Extended Forecast Discussion
NWS Weather Prediction Center College Park MD
334 PM EDT Thu Mar 21 2019
Valid 12Z Sun Mar 24 2019 - 12Z Thu Mar 28 2019
...Overview and Guidance Assessment/Preferences...
Today's guidance continues the recent general theme aloft of
strong mean ridging over western Canada and/or Alaska, periodic
downstream troughing, and features progressing from the eastern
Pacific into/across the Lower 48. Recent model/ensemble runs have
displayed some significant differences/trending with individual
western-central U.S. features that continue eastward and affect
the forecast over the eastern half of the country. Guidance has
been a little better behaved for a fairly deep eastern Pacific
trough/embedded upper low that should reach the West by Wed-Thu
but typical amplitude/timing differences still exist.
The forecast over the eastern half of the Lower 48 depends on
specifics of a compact upper low over the north-central Plains and
Interior West energy as of early day 3 Sun, and perhaps to some
degree Canadian troughing that dips into the Great
Lakes/Northeast. Over the past day there have been some trends
toward more emphasis on the Plains feature and less on the western
energy. This has led the ECMWF/CMC and their means in particular
to trend faster with associated low pressure crossing the
mid-lower latitudes of the central/eastern states during Sun-Tue.
The adjustment brings the guidance cluster closer to the prior
GFS/GEFS scenario that was fairly progressive. However by early
Tue the 00Z ECMWF/ECMWF mean may have overshot the trend just a
bit, favoring partial inclusion of the 12Z/20 run as part of a
consensus blend that includes the 06Z GFS and 00Z UKMET/CMC into
Tue. The 00Z GFS was slightly faster. It remains a close call as
to whether the Canadian/Northeast U.S. trough may influence the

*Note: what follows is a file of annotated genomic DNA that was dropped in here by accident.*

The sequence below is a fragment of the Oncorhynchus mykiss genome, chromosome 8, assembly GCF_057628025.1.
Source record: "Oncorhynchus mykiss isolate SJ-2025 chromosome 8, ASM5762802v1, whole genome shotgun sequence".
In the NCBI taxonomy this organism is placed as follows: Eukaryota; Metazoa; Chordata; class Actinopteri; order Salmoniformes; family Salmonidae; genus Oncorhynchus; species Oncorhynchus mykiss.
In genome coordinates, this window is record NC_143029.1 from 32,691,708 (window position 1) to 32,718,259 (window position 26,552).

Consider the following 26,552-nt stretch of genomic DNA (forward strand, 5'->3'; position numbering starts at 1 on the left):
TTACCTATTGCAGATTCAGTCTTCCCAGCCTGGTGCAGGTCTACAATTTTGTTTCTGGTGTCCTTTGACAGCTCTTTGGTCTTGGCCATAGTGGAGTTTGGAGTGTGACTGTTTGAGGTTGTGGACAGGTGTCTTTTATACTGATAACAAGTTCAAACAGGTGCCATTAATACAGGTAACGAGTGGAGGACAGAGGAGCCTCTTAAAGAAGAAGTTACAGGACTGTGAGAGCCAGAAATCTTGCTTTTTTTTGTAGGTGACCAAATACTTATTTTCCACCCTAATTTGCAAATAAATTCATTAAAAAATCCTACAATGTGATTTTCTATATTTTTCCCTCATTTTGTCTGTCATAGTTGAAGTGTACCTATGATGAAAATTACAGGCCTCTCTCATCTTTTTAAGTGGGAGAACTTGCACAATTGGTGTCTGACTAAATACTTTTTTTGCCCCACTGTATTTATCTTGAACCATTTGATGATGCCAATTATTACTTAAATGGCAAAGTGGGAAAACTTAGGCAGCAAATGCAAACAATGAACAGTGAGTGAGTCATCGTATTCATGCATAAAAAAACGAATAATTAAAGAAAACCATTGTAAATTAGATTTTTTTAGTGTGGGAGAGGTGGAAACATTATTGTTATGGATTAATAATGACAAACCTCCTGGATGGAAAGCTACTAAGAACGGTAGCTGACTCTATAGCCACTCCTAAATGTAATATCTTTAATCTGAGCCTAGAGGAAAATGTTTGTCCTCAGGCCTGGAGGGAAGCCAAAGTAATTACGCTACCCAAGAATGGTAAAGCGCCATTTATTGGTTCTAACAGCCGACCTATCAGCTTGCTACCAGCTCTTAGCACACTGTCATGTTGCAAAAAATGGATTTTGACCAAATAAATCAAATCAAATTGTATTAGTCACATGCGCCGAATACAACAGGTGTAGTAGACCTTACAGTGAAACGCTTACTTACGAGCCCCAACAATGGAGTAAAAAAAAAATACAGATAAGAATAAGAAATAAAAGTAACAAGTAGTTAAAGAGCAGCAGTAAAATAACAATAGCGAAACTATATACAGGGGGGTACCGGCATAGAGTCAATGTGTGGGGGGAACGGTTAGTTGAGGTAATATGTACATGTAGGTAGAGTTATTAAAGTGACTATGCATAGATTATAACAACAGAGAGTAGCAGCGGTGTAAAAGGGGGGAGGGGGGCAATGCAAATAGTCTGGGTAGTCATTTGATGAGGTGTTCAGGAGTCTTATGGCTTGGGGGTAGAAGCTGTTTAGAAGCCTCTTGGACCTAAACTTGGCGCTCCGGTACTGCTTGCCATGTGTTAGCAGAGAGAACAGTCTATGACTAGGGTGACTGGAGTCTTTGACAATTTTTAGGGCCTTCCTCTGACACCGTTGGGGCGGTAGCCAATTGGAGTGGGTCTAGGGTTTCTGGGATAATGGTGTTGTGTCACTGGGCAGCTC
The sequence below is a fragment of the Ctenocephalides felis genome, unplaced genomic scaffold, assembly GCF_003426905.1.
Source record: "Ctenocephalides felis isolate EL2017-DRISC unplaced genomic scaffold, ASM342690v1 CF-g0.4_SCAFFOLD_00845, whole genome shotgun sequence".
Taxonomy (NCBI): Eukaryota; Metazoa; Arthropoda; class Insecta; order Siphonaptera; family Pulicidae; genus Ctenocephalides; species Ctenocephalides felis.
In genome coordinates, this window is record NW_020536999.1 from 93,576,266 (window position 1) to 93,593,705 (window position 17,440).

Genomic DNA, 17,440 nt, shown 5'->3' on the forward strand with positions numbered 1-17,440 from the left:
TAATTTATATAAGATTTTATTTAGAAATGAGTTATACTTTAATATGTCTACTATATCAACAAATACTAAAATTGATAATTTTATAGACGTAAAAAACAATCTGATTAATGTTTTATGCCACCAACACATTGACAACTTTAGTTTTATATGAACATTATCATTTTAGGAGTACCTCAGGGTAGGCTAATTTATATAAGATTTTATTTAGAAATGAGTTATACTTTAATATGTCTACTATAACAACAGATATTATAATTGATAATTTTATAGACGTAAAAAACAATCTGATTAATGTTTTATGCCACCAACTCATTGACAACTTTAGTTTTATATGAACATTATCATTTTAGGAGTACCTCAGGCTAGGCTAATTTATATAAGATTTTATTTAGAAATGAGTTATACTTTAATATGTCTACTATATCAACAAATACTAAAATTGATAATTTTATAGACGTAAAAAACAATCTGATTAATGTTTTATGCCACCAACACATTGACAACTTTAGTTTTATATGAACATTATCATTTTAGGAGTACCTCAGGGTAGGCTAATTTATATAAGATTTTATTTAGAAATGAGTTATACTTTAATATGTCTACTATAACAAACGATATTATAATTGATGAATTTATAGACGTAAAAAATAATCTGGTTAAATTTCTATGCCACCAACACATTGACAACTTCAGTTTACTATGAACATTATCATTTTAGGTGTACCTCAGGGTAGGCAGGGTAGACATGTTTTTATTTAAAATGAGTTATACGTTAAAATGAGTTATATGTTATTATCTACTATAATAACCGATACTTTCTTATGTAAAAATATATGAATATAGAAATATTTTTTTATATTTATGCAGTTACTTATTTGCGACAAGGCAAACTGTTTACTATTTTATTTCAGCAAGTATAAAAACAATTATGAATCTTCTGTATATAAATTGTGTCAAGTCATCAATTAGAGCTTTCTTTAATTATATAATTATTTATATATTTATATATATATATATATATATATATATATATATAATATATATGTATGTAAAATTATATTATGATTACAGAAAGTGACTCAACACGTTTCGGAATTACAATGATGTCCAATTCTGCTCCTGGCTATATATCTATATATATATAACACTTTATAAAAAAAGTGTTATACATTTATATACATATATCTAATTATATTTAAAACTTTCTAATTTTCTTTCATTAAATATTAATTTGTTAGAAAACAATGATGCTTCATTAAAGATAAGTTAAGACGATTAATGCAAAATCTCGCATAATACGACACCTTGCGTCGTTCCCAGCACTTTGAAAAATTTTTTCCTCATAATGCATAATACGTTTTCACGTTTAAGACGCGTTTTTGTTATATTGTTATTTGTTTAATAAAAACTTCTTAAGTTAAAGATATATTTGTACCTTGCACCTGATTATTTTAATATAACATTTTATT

southern stream system. Recent trends for the amplitude of this
trough are mixed.
A blend/consensus approach looks reasonable for depicting the
evolution of the amplified trough/embedded upper low settling over
the eastern Pacific during the first half of next week and then
opening up with progression inland. The overall upper low
contains multiple small shortwaves whose scale results in low
predictability for those details. By Wed-Thu the models and
ensembles have varied somewhat with amplitude/timing as trough
energy progresses into the West. Recent ECMWF runs and their
ensembles have tended to be on the faster side of the overall
spread in the past day and the 00Z ECMWF looks particularly fast
in bringing height falls into the northern Plains by Thu. The
ECMWF mean has trended slower over the past 24 hours and the 06Z
GFS is a bit slower than the 00Z run so preferences for this
feature late in the period tilt more toward the latest ECMWF
mean/06Z GEFS mean/06Z GFS and 12Z/20 ECMWF.
Downstream from an upper high expected to close off over eastern
Alaska and the Yukon, there is decent agreement that an amplifying
trough over central Canada will push a cold front into the
northern Plains around day 7 Thu. There have been enough spread
and variability for the character of the upper ridge to suggest